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Thai VietJet cites safety reasons for refusing disabled passengers


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On 3/1/2024 at 3:49 PM, RobU said:

This is a scam to force disabled passengers to pay for another person to fly with them giving double the profit for the airline. I'm disabled and regularly fly with other airlines. I use crutches and have wheelchair assistance through all airports. I have never been refused access and I always travel alone. I call the airline before I fly to inform them that I need a wheelchair. The airline was informed of the persons disability before he attended so the airline should be made responsible and pay punitive damages to the disabled person , not just a refund.

I sometimes have to use a wheelchair because of a spinal problem . I have noticed recently that there are a lot of physically able people using wheelchairs because they are overweight and lazy . After arrival I watch them walking away with their luggage at speed . Genuine wheel chair users sometimes have to wait for the service because all chairs are in use .

In this case the airline are at fault having received plenty of notice and that should be the time to advise the customer that they cannot let him fly , not at the gate . Amateurish business , poorly organized .  

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2 hours ago, superal said:

I sometimes have to use a wheelchair because of a spinal problem . I have noticed recently that there are a lot of physically able people using wheelchairs because they are overweight and lazy . After arrival I watch them walking away with their luggage at speed . Genuine wheel chair users sometimes have to wait for the service because all chairs are in use .

In this case the airline are at fault having received plenty of notice and that should be the time to advise the customer that they cannot let him fly , not at the gate . Amateurish business , poorly organized .  

 

Thanks, and an interesting observation. My encounter with physically fit people was recently experienced at Bangkok DMK. Having been pushed in a wheelchair to the departure gate for my flight (full) to Chiang Mai, my chair operator could not find one of the seats in front of the check-in desk "reserved for monks, disabled people and pregnant ladies" because they were all occupied by physically fit passengers with their hand baggage and shopping. Despite the blue and white wheelchair sign painted on the ground alongside these special rows, no one would move. However, no problem as the chair operator found me a seat elsewhere and informed Air Asia's check-in staff who came and assisted me, letting me board the plane first. So many ignorant people around these days!

Edited by Burma Bill
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21 hours ago, Burma Bill said:

 

Thanks, and an interesting observation. My encounter with physically fit people was recently experienced at Bangkok DMK. Having been pushed in a wheelchair to the departure gate for my flight (full) to Chiang Mai, my chair operator could not find one of the seats in front of the check-in desk "reserved for monks, disabled people and pregnant ladies" because they were all occupied by physically fit passengers with their hand baggage and shopping. Despite the blue and white wheelchair sign painted on the ground alongside these special rows, no one would move. However, no problem as the chair operator found me a seat elsewhere and informed Air Asia's check-in staff who came and assisted me, letting me board the plane first. So many ignorant people around these days!

Thanks Bill and you have my sympathy . Not only ignorant people but ignorant airport staff who should be marshalling / supervising the day to day airport facilities . Good to hear you were taken care of by the check-in staff . I am only partially disabled and can manage to walk 50 yards but then have to stop when the pain kicks in .  I think that wheelchairs should be issued to passengers who can show a valid medical letter , explaining their illness .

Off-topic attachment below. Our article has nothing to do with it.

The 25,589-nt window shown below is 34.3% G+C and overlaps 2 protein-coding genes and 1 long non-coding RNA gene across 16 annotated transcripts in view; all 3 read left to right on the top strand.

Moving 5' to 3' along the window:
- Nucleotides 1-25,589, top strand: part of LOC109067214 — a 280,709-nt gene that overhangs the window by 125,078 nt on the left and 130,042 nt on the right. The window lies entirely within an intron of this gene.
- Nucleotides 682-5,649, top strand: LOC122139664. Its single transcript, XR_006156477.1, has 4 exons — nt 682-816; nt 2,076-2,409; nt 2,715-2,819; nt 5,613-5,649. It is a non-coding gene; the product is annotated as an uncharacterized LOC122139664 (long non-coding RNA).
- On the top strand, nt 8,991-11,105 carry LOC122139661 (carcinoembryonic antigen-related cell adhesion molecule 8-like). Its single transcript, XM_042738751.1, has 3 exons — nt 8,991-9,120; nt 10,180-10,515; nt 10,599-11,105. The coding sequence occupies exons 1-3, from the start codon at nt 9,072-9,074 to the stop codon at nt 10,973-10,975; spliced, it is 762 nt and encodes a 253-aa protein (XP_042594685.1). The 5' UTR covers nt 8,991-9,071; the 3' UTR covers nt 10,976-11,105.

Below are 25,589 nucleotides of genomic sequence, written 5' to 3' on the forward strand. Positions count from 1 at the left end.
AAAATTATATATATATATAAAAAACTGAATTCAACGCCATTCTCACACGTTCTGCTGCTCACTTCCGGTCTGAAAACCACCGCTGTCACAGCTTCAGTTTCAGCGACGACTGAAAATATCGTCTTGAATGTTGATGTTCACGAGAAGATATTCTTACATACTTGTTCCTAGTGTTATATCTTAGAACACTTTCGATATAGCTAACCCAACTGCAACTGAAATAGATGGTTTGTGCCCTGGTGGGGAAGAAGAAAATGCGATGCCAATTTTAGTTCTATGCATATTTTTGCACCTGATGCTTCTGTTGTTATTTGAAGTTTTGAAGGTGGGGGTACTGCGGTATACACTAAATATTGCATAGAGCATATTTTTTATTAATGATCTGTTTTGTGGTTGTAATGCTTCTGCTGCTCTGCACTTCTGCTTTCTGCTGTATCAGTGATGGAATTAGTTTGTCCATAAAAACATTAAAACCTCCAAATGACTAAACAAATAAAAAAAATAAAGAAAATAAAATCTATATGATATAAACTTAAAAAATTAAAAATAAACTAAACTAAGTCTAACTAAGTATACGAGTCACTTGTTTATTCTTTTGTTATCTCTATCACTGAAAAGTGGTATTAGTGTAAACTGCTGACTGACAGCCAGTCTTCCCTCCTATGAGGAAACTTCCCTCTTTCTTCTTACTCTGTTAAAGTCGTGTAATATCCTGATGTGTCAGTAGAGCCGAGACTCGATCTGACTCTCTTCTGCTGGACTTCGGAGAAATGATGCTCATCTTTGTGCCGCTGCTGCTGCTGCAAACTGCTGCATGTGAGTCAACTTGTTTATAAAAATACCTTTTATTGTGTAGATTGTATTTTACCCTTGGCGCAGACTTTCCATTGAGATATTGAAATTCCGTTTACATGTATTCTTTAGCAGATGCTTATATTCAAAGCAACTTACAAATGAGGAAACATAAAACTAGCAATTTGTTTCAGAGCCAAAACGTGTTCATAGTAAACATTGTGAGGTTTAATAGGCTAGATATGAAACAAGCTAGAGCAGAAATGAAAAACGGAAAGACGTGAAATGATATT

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2 hours ago, superal said:

Thanks Bill and you have my sympathy . Not only ignorant people but ignorant airport staff who should be marshalling / supervising the day to day airport facilities . Good to hear you were taken care of by the check-in staff . I am only partially disabled and can manage to walk 50 yards but then have to stop when the pain kicks in .  I think that wheelchairs should be issued to passengers who can show a valid medical letter , explaining their illness .

Whilst I agree with your sentiments I don't believe a valid medical certificate is a viable proposition. I have been disabled for 30 years. It is a steadily deteriorating chronic condition. I don't see a specialist my GP and I do not discuss it and I have no current paperwork or medical certificate stating my condition, it just is there. Many others are in the same boat. A letter from a medical practice can be easily forged

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2 hours ago, RobU said:

Whilst I agree with your sentiments I don't believe a valid medical certificate is a viable proposition. I have been disabled for 30 years. It is a steadily deteriorating chronic condition. I don't see a specialist my GP and I do not discuss it and I have no current paperwork or medical certificate stating my condition, it just is there. Many others are in the same boat. A letter from a medical practice can be easily forged

Thanks Rob . For someone to go to the extent of making a false medical cert , well I agree it would be difficult to stop . However many able body people make the decision , to ask for a wheelchair , at the last minute . As told to me by 2 middle age women who said they  " blagged it "and got wheel chairs because too far to walk . There is no doubt that the wheelchair system is abused , as I have seen on many occasions .

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26 minutes ago, superal said:

Thanks Rob . For someone to go to the extent of making a false medical cert , well I agree it would be difficult to stop . However many able body people make the decision , to ask for a wheelchair , at the last minute . As told to me by 2 middle age women who said they  " blagged it "and got wheel chairs because too far to walk . There is no doubt that the wheelchair system is abused , as I have seen on many occasions .

I agree with you mate, but my GP won't give a medical certificate for a chronic condition, there's no such thing. The only medical certificate you can get is for being sick off work i.e. an acute condition which probably wouldn't allow you to travel anyway. 

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18 hours ago, RobU said:

I agree with you mate, but my GP won't give a medical certificate for a chronic condition, there's no such thing. The only medical certificate you can get is for being sick off work i.e. an acute condition which probably wouldn't allow you to travel anyway.